A onetime foe joins the Malloy administration
Gov. Dannel P. Malloy’s choice of Sharon M. Palmer as his next labor commissioner helps heal political wounds with organized labor by his public embrace of Palmer, the blunt and irreverent union president who fought him over education reform.
Labor leaders, administration officials and legislative staff applauded Palmer as she glided into a press conference Tuesday afternoon behind Malloy on a motorized scooter she uses to spare her ailing knees.
“It certainly wasn’t something I expected or thought I’d be undertaking at this stage of my life, but it is a wonderful challenge and a wonderful opportunity,” said Palmer, the 68-year-old state president of the American Federation of Teachers.
She did not apply for the job that became vacant in July after the abrupt resignation of Glenn Marshall. Once Malloy’s staff suggested her name as a possibility, the governor quickly directed his chief of staff, Mark Ojakian, to gauge her interest.
Democratic political operatives called the appointment politically astute: Palmer is a popular figure in organized labor, holding a senior post in the state AFL-CIO, and her choice could help ease lingering anger from unionized teachers before the election.
Malloy acknowledged the obvious political questions arising from his recruitment of a union leader who publicly and privately opposed elements of his reform package at key junctures earlier this year, but he tried to deflect them with a one-liner that drew laughter from Palmer and the audience:
“Oh, hell, I bang heads with everybody.”
The governor said his relationship with Palmer predates the fight over education reforms, which resulted in the passage of a compromise bill largely applauded by labor and reform advocates.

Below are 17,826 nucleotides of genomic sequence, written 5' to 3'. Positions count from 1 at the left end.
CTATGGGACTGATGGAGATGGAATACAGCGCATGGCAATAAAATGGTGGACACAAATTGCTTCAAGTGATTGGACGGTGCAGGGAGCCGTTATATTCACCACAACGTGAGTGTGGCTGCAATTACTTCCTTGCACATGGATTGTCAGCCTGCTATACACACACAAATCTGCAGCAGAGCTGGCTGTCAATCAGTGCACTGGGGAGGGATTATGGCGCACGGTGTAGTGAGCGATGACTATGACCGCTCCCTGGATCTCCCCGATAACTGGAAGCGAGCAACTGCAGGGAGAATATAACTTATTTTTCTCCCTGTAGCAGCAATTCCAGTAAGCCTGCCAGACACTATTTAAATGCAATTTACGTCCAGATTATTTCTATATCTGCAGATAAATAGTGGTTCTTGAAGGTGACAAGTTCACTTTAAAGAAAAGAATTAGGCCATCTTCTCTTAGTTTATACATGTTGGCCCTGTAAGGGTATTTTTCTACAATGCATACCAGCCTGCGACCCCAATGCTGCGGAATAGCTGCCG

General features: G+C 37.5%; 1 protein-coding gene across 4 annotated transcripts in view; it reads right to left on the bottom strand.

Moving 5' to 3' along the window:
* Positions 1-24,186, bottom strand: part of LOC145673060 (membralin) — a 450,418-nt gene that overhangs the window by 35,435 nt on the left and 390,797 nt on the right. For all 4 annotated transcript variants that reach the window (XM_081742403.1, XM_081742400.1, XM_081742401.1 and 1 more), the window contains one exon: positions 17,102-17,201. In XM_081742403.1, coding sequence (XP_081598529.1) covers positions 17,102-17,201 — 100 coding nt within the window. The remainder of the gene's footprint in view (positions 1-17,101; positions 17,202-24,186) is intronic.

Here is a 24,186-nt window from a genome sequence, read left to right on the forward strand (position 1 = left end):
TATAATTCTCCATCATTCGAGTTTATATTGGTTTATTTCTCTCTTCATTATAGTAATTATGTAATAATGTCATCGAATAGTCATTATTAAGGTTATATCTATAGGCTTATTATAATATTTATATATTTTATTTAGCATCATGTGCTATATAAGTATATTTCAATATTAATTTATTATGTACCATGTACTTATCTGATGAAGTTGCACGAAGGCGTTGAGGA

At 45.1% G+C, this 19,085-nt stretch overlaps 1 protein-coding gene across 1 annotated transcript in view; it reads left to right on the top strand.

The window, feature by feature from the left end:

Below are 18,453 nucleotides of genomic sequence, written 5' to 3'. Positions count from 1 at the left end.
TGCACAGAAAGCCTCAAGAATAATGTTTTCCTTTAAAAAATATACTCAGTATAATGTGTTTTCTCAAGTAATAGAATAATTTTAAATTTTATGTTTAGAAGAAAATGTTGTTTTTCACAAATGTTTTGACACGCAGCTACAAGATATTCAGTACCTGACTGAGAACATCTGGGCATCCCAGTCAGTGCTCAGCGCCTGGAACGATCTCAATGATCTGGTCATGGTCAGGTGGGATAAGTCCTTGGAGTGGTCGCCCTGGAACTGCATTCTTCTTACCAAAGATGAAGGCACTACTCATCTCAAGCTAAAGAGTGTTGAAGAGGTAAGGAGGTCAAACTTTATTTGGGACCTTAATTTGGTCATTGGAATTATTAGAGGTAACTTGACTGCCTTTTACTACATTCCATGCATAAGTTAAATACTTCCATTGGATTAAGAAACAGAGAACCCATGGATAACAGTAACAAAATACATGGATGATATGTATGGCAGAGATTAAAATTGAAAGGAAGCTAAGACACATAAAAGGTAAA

“More often than not, we’ve been in agreement,” he said.
“The governor and I have a healthy respect for one another, and that was gained working our way through all the aspects of the education reforms through the last session,” Palmer said. “At one point, we had a conversation where I said to the governor, ‘Governor, if we are able to work this out, you’ll have my respect, but that doesn’t mean I’ll always agree with you.’ “
Palmer, the president of the AFT since 2003, was seen as less combative than the leadership of the state’s larger teachers’ union, the Connecticut Education Association, but she was direct in her criticism of Malloy’s decision to emphasize tenure as he proposed his education reforms, saying the governor needlessly antagonized teachers.
“Today tenure is too easy to get and too hard to take away,” Malloy said in his address to legislators on the opening day of the 2012 session of the General Assembly.
As much as any substantive proposal, that line colored his dealings with teachers.
“We stumbled out of the gate. I take full responsibility,” said Roy Occhiogrosso, the senior adviser who wrote the speech. But he added that Palmer kept lines of communication open: “She was always willing to sit down. She knew reform was going to happen.”
Occhiogrosso said Palmer always has displayed an ability to be pragmatic without sacrificing principle.
“If you know me, you know that I am a coalition builder and a collaborator,” Palmer said during the press conference. “And I will continue to work in that manner to accomplish goals for the people who brought me here today.”
Palmer stood next to Malloy and Lt. Gov. Nancy Wyman as the governor announced her appointment, supported by a cane. She eventually sat as the press conference continued.
Asked later about her health, she smiled and said, “Good, except I’m fat, and my knees are shot.”
Wyman, who overheard her answer, suggested that the remark was off the record.
Palmer shrugged and said, “It’s the truth.”
Palmer, who is married and lives in Waterford, begins the new job on Oct. 5. She will be paid $148,000.
Among those applauding her appointment was Stefan Pryor, the commissioner of education who negotiated with her and other union leaders over a package of reforms that initially enraged unionized teachers.
“It’s an outstanding appointment,” Pryor said, describing her as a negotiator “who created only opportunities for resolution, to bring people together. She is one of the most constructive forces in the entire state.”
He stood during the press conference near Rep. Andy Fleischmann, D-West Hartford, the co-chairman of the Education Committee, who said Palmer always kept negotiations constructive.
Nearby was Lori J. Pelletier, the secretary-treasurer of the Connecticut AFL-CIO, who says it was Palmer who befriended her in the 1990s, encouraging her involvement in Democratic politics and her move into the leadership of the AFL-CIO.
“She’s been a mentor ever since,” Pelletier said.
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